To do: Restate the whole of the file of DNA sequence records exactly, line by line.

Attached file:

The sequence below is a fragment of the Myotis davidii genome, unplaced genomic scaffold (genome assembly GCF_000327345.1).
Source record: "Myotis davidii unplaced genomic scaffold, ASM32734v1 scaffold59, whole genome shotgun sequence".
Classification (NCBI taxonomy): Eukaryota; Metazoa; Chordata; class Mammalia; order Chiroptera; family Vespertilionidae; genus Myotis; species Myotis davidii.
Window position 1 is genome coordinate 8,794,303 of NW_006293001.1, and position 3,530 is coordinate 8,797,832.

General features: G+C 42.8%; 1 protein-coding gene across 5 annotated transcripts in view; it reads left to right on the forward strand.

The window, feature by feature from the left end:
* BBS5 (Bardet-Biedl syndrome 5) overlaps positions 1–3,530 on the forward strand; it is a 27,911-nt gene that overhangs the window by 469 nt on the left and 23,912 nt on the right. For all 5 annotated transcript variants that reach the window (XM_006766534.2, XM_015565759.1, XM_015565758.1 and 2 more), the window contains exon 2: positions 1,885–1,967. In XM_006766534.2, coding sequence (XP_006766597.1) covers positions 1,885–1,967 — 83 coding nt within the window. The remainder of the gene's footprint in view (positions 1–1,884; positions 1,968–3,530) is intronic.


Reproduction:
The sequence below is a fragment of the Myotis davidii genome, unplaced genomic scaffold (genome assembly GCF_000327345.1).
Source record: "Myotis davidii unplaced genomic scaffold, ASM32734v1 scaffold59, whole genome shotgun sequence".
Classification (NCBI taxonomy): Eukaryota; Metazoa; Chordata; class Mammalia; order Chiroptera; family Vespertilionidae; genus Myotis; species Myotis davidii.
Window position 1 is genome coordinate 8,794,303 of NW_006293001.1, and position 3,530 is coordinate 8,797,832.

General features: G+C 42.8%; 1 protein-coding gene across 5 annotated transcripts in view; it reads left to right on the forward strand.

The window, feature by feature from the left end:
* BBS5 (Bardet-Biedl syndrome 5) overlaps positions 1–3,530 on the forward strand; it is a 27,911-nt gene that overhangs the window by 469 nt on the left and 23,912 nt on the right. For all 5 annotated transcript variants that reach the window (XM_006766534.2, XM_015565759.1, XM_015565758.1 and 2 more), the window contains exon 2: positions 1,885–1,967. In XM_006766534.2, coding sequence (XP_006766597.1) covers positions 1,885–1,967 — 83 coding nt within the window. The remainder of the gene's footprint in view (positions 1–1,884; positions 1,968–3,530) is intronic.